Atlanta is a vast metro of six million people, but locals know it better as a collection of hundreds of in-town neighborhoods heaped with history and charm—each with a distinct personality. For a former Californian who’d originally moved to the city with the intention of staying two years, the charisma of its historic neighborhoods became hard to resist, and he’s now spent two decades as an Atlantan. Having renovated several residences in the past without ever quite finding what he wanted within an in- town footprint, this homeowner finally opted to build from the ground up, securing a well-situated lot in Morningside—a Midtown-adjacent enclave just minutes away from multiple parks and the Atlanta Botanical Garden.
Residential designer Richard C. Hatch initially fashioned the residence to meld with Morningside’s traditional façades. But as priorities changed, the question became how to maximize the footprint Hatch had established while updating it for the homeowner and his family’s evolving needs. “I really wanted something personal, and very functional for teenagers,” he notes. It was also important that the homeowner and his partner have space for various hobbies, such as cooking, distilling and brewing, woodworking and 3D printing. Enter architect Linda D’Orazio MacArthur, who worked within Hatch’s already-established footprint to adapt a residence that embraces modern living while respecting the classic vernacular of its milieu.
“There’s a definite scale to homes in the neighborhood and we worked really hard to maintain that character,” explains the architect. “It’s very clean, with very little detailing, and it’s a pretty good size house, but it doesn’t really look that big from the front.” By changing the roof lines and adding glass to the rear, MacArthur achieved something decidedly more contemporary. Bringing on Jane Hollman—a designer who specializes in interior architecture, space planning, kitchens, bars and related spaces—ensured showstopping details and workhorse rooms, such as the cook’s quality kitchen, that are as chic as they are useful.
In realizing these revisions, general contractor Craig Bass didn’t miss a beat. “The fact that he could come in and pick up where the original builder had left off, and make all elements come together as if he’d started from scratch, was pretty impressive,” the homeowner notes. “He also lives in the neighborhood, so he gets what it’s all about.”
When it came to interiors, designer Tanya Lacourse’s fresh instincts melded perfectly with the owner’s vision for a home that subtly transcended tradition but would still be welcoming. “If you look at the front of the house, you don’t necessarily know how modern it is until you come inside,” she says. “Though it’s modern, it needed to feel inviting and warm; there’s nothing cold or sterile about it.”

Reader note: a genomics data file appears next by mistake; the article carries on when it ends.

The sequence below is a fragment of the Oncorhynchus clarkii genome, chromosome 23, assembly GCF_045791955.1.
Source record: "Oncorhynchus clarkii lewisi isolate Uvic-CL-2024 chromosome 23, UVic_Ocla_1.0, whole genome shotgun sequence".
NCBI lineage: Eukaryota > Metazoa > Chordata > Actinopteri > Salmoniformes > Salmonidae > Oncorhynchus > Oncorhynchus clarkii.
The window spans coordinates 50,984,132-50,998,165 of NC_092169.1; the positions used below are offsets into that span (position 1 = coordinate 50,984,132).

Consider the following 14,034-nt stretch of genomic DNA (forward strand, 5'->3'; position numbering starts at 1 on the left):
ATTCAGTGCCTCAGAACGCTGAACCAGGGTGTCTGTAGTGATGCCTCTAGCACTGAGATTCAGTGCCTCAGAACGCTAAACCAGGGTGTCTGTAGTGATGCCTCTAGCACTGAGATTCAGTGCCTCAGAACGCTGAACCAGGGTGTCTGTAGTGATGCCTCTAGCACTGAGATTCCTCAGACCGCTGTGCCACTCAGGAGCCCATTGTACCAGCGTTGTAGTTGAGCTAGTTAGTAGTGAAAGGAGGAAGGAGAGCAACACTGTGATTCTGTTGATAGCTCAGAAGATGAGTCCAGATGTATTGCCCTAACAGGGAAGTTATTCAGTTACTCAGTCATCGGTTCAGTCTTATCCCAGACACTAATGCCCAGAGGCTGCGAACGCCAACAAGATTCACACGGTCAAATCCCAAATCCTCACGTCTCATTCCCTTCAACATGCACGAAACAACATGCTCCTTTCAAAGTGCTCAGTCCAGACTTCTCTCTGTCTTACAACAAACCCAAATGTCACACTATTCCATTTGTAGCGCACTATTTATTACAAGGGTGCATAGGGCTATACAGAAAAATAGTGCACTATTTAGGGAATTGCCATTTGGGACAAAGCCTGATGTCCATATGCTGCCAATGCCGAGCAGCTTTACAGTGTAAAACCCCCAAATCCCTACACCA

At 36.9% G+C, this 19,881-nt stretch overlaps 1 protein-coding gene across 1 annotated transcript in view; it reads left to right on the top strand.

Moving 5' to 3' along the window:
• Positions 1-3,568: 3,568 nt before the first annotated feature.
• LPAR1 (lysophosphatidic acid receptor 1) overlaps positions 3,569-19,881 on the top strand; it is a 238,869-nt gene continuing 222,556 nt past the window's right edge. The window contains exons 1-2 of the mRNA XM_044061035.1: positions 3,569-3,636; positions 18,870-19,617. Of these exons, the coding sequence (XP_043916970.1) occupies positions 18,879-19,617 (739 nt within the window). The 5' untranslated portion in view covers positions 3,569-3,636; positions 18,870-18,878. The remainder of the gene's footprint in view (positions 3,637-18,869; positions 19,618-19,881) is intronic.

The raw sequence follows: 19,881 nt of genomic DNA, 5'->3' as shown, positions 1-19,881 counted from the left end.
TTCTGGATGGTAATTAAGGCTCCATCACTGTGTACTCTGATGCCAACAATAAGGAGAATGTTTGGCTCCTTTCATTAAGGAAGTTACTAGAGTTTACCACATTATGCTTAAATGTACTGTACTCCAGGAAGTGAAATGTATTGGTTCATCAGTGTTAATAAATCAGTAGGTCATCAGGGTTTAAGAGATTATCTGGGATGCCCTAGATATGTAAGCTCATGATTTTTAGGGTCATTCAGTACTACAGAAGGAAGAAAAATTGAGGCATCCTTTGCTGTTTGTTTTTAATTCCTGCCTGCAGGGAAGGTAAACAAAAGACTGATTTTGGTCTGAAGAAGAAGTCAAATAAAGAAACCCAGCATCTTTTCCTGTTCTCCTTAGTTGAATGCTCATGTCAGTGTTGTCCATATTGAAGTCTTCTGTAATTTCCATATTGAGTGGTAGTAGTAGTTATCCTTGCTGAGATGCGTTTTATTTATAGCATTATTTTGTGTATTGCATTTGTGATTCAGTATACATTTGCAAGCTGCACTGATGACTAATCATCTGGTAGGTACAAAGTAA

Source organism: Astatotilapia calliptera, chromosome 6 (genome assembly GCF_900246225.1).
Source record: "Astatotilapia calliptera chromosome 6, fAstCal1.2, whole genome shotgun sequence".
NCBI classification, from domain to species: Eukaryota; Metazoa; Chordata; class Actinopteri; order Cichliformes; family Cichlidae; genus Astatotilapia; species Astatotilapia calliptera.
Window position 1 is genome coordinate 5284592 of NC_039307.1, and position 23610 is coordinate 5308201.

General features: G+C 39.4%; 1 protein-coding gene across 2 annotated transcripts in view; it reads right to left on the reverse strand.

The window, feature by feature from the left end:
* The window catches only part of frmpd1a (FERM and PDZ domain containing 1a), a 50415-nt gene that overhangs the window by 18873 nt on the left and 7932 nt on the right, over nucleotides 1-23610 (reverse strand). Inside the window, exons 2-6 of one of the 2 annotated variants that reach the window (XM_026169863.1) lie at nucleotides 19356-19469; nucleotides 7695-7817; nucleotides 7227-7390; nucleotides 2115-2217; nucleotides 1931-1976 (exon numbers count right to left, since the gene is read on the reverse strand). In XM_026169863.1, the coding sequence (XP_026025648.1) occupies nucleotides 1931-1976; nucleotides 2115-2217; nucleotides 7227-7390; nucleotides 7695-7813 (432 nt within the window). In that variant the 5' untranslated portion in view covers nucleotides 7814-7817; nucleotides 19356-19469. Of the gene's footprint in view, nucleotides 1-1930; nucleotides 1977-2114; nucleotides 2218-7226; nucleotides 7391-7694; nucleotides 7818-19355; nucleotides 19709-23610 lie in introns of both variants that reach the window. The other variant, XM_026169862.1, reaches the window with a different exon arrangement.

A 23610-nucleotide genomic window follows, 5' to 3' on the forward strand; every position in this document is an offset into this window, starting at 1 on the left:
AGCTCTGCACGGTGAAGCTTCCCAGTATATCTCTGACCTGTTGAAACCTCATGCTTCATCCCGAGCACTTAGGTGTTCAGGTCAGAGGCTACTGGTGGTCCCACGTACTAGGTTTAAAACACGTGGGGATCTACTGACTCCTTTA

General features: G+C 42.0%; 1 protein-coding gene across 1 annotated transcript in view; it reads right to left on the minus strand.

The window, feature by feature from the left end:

Lacourse looked to another designer, Lee Kleinhelter, in a consulting capacity early on in the project. Kleinhelter’s initial suggestions for many of the home’s upholstery hues and textures led the way for nubby rugs and textiles; velvets; and Belgian- inspired translucent finishes on natural hardwoods, paired with wallpaper and stone accents. For the powder room, Lacourse tapped New York City-based artist Jill Malek for a custom digital wall covering inspired by Japanese weeping willows. To up the intrigue, she embellished with a gray smoked-glass fixture that resembles a glowing geode, giving the space sophisticated drama. “It’s gorgeously moody and the light sort of dances along the wall in this really interesting way,” the designer explains.
Keeping the downstairs palette to a mostly timeless neutral selection of creams, blacks and browns, Lacourse accented with moments of muted green and warm peach, with the latter adding an aspect of romance to the dining room. “People could say it’s pink, but it almost reads like a neutral,” Lacourse says of the shade, adding, “It has an earthiness rather than a sweetness.”
And since the client wanted a home where he could just as easily host a party or cozy up with a book, the design team ensured its spaces would feel flexible and seamless. Answering the owner’s request for a resort-like backyard sanctuary, the home’s convivial pool surroundings flow naturally into the open, airy living spaces—including an inviting screened porch that extends the living room footprint. Here and elsewhere along the home’s posterior, sunlight spills generously through floor-to-ceiling windows that frame landscape designer Jeremy Smearman’s plant selections below. “The idea was to create a simple, tailored landscape reflective of the clean lines of the architecture,” notes Smearman, careful not to compete with Morningside’s native assets. Furthers MacArthur: “You look out the back windows and you see all these beautiful trees. That’s one of the great things about Atlanta: We’re a city in a forest.”